(By Radio Dabanga)
Sudan and the US are negotiating the relief of debts and lifting sanctions. The former special representative of the State Department for Sudan, Roger Winter, is worried about the developments behind the scenes. He even warns the US tactics might ‘increase chances for renewed war’.
Sudanese officials met with representatives of the World Bank, International Monetary Fund (IMF), and another delegation with the US Treasury Department’s Office of Foreign Assets Control (OFAC) last month. The United States’ presidential envoy to Sudan, Maj-Gen. (ret.) Scott Gration, coordinated the visit with Treasury. The Sudanese delegation participated in meetings there that one US source called “working-level”. This occurred some ten days prior to an inconclusive 21 January meeting of the Deputies Committee of the president’s National Security Council, which reviewed the subject of US-Sudan relations. OFAC is the Treasury Department office tasked with enforcing sanctions that prevent almost all forms of business between American and Sudanese companies and individuals, with exceptions for specified regions including South Sudan. Washington sources said that the meetings were meant to “describe” the US sanctions rather than alter them in any way. Officials from the US Departments of State, Treasury and Commerce were said to have been present.
Former official Roger Winter commented, “They (OFAC) don’t decide sanctions, OK, but they implement. Now this is the second time that the envoy (Gration) has arranged for senior people from the National Congress Party (NCP), from Khartoum, to come to try to find – from their perspective at least I would assume – to try to find ways around aspects of the sanctions that are problematic for them.” Last June, a high-level NCP delegation was in the US capital for tripartite talks with the Americans and the Sudan People’s Liberation Movement.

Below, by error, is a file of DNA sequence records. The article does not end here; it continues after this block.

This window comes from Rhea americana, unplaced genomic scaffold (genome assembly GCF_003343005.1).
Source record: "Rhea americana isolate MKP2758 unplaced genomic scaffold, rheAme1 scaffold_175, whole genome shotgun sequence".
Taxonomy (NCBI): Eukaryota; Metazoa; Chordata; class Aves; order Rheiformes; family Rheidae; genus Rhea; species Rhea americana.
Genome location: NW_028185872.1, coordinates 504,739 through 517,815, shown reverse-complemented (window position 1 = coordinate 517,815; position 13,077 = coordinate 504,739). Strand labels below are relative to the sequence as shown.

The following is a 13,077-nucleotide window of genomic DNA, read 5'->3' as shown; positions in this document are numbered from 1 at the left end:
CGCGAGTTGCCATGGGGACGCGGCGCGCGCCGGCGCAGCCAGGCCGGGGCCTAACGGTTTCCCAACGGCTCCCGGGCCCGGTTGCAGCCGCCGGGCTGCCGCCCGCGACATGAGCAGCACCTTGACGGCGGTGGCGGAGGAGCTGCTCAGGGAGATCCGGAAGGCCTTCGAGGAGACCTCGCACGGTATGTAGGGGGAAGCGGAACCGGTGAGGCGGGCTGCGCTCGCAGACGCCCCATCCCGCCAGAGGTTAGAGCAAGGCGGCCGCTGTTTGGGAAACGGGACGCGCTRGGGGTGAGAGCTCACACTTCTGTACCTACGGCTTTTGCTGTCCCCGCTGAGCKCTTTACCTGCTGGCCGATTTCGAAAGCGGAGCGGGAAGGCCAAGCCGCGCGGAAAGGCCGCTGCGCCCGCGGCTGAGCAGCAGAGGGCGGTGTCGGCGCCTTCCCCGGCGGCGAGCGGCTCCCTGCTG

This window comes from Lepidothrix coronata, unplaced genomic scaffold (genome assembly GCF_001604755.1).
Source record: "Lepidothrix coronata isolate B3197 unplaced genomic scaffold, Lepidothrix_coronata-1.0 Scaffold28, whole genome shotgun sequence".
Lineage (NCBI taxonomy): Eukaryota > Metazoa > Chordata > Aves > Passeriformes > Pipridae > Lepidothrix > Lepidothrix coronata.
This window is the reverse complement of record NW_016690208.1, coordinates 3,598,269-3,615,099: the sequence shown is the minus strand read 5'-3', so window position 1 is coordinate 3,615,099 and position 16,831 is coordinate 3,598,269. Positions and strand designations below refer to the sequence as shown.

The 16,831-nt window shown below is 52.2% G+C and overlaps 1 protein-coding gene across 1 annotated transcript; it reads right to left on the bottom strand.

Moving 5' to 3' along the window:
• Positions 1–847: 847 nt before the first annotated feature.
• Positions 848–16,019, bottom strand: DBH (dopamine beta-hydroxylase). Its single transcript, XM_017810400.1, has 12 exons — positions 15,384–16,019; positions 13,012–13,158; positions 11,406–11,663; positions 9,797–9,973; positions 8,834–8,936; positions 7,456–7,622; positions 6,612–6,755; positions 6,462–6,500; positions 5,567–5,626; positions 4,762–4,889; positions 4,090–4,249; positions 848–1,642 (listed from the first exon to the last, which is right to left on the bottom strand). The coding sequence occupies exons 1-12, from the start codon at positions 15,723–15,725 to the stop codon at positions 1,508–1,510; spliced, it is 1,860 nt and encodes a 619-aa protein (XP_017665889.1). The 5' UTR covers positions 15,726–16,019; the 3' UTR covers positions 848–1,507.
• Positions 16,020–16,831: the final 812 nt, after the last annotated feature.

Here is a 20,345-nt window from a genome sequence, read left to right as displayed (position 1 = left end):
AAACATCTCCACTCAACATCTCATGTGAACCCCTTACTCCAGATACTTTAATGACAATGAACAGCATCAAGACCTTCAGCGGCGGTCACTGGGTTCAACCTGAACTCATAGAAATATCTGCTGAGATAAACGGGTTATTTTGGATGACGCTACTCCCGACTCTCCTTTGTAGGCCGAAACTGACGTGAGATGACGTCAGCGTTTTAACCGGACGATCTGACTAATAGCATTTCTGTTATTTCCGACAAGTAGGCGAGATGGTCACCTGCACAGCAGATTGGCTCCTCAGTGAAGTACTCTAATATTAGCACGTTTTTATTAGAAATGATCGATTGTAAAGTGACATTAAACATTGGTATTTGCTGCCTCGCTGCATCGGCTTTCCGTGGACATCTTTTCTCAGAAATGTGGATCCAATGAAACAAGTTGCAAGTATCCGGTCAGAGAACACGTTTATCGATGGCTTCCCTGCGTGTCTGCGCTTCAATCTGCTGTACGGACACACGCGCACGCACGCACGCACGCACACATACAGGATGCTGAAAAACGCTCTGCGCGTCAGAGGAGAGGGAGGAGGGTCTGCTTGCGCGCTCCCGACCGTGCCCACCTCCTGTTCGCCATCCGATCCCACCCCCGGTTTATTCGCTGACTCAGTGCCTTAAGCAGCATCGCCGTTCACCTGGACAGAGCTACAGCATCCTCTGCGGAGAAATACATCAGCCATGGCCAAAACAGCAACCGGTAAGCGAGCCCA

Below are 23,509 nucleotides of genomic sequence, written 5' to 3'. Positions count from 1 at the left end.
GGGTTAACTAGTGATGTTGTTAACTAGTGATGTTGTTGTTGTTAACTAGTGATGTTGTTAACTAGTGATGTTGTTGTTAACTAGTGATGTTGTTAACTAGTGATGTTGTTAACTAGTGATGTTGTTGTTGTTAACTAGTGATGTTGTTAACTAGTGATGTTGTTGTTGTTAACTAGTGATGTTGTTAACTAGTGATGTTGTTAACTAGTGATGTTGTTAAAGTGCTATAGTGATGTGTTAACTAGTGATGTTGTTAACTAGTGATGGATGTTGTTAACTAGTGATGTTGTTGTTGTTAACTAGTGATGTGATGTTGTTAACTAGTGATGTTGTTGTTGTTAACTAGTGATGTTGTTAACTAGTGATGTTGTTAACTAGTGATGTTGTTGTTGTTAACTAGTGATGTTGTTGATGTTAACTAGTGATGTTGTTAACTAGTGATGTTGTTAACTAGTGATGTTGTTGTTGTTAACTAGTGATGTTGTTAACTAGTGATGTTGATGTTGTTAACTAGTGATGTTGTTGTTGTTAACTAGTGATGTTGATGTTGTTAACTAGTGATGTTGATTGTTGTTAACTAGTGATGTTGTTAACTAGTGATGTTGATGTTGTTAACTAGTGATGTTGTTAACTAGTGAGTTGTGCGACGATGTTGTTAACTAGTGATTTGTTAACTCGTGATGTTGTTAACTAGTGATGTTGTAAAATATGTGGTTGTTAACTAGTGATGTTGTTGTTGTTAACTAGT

On the Sudanese side, the delegation for the World Bank and IMF meetings included Minister of Finance and National Economy Awad Ahmed Eljaz, Minister of State for Finance Lual Deng, and Central Bank Deputy Governor Badr Eldin Mahmoud, according to an embassy source.
Any major drawdown of US sanctions would likely require a White House decision and cooperation from Congress. Winter, who served in the US Agency for International Development between 2001 and 2006 and also as the deputy secretary of state’s special representative on Sudan, said that he objects to the way the US objectives are being pursued by Gration. He suggested that the special envoy’s tactics are increasing the chance of war, warning “I do believe that the way our special envoy is pursing this can in fact lead to that [a north-south war]. His speech is reckless.”
The meetings with OFAC, in light of this, may not have been the primary aim of the Sudanese diplomacy last month. A Sudanese official told Radio Dabanga that the “technical mission” largely centered on relief of Sudan’s US $36 billion external debt. The most important meetings were those with IMF and World Bank. Seifeldin Omer Yasin, the Embassy of Sudan’s press counsellor said “we’re pushing for the resolution of this issue before the referendum takes place.” He also noted that in matters of counterterrorism his country “has long been and remains an active partner of the United States”.